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Comment Re:Hollywood won't change (Score 1) 516

Louis C.K. made a comedy special by himself for distribution entirely online with no DRM (aside from having a reasonable download limit to prevent bandwidth abuse), and he's asking $5 for it. I first torrented it. I liked it, and I support him as a comedian; so I bought it (And at that price? How can you not?), showed it to several of my friends, and they all bought it too. You might think he's made no profit, but in 12 days, he made over 1 million dollars. And that was over a month ago. Who knows how much more he's made since then. Sounds like he's got it figured out pretty well.

Comment Re:Interesting, but.... (Score 1) 441

There should be an option to encrypt the Recovery images in a similar fashion to what TrueCrypt does. Then, when you go to "refresh" your system, you have to enter your encryption password.
For added security, Windows 8 could allow you to make a bootable recovery USB. Then you can just make your recovery USB stick, and throw it in a drawer somewhere. Then when your computer gets infected all to hell, just plug in your recovery stick, boot to it, and then let the USB reinstall the image you made. That way, there's no possible way that malware can still be present on your refreshed install unless it was already there when you made your image, or if you plugged the USB into a booted, infected machine.

Comment It's a start. (Score 2) 168

It's nice to see more and more manufacturers providing the option for customers unlock the bootloaders for their Android devices, but does it really have to void the warranty? I mean, can't they determine if a failure was a direct result of unlocking the bootloader? If you unlock your phone's bootloader and then brick your phone trying to install some weird crap, then it's clearly your fault and shouldn't be covered by your warranty, but if your screen dies or your battery explodes, it probably has nothing to do with whether or not you unlocked the device's bootloader.

Comment Re:Ubisoft (Score 1) 591

Exactly. And, WHY did it reduce piracy? Was it truly because of the highly restrictive DRM making it "harder" for pirates? Or was it because not even pirates decided the game was worth the trouble, let alone the average gamer? I know I certainly didn't (and won't) buy any Ubisoft games. And EA is next on my list of "publishers not to give money to."

Comment In other news... (Score 1) 249

In other news, scientists in Kansas have completed an experiment and determined that water is composed of two hydrogen atoms and one oxygen atom, is a liquid at room temperature, and that water is, in fact, wet. We can only ponder the implications this has for the human race and life on Earth.

Comment But, see, (Score 2) 118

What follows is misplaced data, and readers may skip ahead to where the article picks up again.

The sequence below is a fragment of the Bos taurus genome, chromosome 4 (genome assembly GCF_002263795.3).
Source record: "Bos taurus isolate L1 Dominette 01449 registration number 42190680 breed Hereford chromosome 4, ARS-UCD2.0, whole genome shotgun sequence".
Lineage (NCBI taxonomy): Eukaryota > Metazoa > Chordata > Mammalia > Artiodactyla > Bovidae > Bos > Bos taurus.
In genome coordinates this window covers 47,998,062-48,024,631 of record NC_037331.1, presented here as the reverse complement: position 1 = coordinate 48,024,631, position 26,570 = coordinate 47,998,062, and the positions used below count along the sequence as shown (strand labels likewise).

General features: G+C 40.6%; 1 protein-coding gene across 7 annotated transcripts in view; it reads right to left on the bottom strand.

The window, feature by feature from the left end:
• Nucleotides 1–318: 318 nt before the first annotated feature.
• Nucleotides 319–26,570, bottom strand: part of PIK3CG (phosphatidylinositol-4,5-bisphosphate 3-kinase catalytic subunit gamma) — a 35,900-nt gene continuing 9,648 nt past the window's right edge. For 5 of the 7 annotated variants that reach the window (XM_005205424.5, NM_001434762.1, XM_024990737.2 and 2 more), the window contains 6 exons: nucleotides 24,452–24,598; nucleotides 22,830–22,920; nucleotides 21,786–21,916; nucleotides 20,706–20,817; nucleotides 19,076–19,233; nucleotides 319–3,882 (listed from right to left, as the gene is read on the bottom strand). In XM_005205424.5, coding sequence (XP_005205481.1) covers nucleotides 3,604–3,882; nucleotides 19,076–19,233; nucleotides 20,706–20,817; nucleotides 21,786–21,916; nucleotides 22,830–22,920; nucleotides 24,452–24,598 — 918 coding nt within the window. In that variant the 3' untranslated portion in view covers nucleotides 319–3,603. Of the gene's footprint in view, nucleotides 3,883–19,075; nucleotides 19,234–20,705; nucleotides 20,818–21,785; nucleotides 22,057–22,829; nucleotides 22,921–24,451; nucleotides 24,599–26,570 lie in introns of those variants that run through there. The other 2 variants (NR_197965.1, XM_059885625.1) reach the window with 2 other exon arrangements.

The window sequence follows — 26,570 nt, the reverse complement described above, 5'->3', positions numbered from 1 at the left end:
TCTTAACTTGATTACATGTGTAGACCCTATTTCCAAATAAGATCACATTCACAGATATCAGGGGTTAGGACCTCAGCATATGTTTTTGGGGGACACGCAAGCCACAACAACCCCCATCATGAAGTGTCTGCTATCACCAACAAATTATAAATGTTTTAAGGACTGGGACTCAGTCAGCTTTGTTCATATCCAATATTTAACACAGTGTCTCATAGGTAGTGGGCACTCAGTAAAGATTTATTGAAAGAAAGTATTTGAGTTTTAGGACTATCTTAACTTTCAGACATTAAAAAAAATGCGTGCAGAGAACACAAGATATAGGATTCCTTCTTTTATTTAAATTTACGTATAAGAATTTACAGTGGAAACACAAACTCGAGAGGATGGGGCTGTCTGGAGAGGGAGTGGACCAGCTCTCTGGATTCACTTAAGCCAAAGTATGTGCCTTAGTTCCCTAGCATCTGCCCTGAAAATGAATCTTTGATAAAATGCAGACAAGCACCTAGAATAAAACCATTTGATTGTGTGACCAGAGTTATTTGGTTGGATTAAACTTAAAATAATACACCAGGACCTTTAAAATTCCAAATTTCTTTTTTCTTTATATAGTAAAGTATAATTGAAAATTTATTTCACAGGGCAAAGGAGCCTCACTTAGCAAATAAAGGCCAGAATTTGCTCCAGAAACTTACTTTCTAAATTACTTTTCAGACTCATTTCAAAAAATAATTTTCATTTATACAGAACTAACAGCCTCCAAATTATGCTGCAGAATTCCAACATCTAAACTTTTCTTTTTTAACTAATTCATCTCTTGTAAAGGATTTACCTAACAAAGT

I don't care about SYSmark telling me whether any given Intel CPU is better than any given AMD CPU or vice versa. What I really care about is finding out if the newly released Intel/AMD [insert arbitrary name here] CPU/GPU is truly better than the old Intel/AMD [insert arbitrary name here] CPU/GPU. By the time I get to the point of looking into concrete numbers from benchmarks, I've already decided whether I'm going to get an AMD or an Intel processor. The real problem that I have with all this benchmarking crap is why these manufacturers don't just provide us with coherent naming schemes for their CPU's (and GPU's too) so we as customers can fully understand the product they're trying to sell us.

Comment Re:Kraken Cray XT5 (Score 1) 76

Ok, yes, but the difficulty would increase for everyone mining as well. Last I checked, the entire bitcoin network had a mining strength of 1,747 Ghash/s. The Kraken alone has about 367 Ghash/s. That's 21% of the entire network. With all that power coming into the network at once, you're still bound to make a TON of bitcoins, because you're essentially taking a substantially large portion of bitcoins from other miners. I did neglect to factor in the scaling of difficulty (and that's why I said it was a rough calculation. Maybe I should've emphasized "rough" more), so you may not make as much as 1,511.61 BTC/day, but you're still going to make quite a bit (no pun intended).

Comment Kraken Cray XT5 (Score 1, Interesting) 76

I did some rough calculations regarding NICS's Kraken Cray XT5 and bitcoin mining. FYI, The Kraken was the 8th fastest supercomputer in Novermber of 2010. I determined that if the supercomputer put forth all of it's resources to mine bitcoins, it could generate 1,511.61 per day (or about $8,450.53/day). Granted, the Kraken has just regular CPU's doing the calculations. I could only imagine what a Cray supercomputer with GPU's in it would be capable of...

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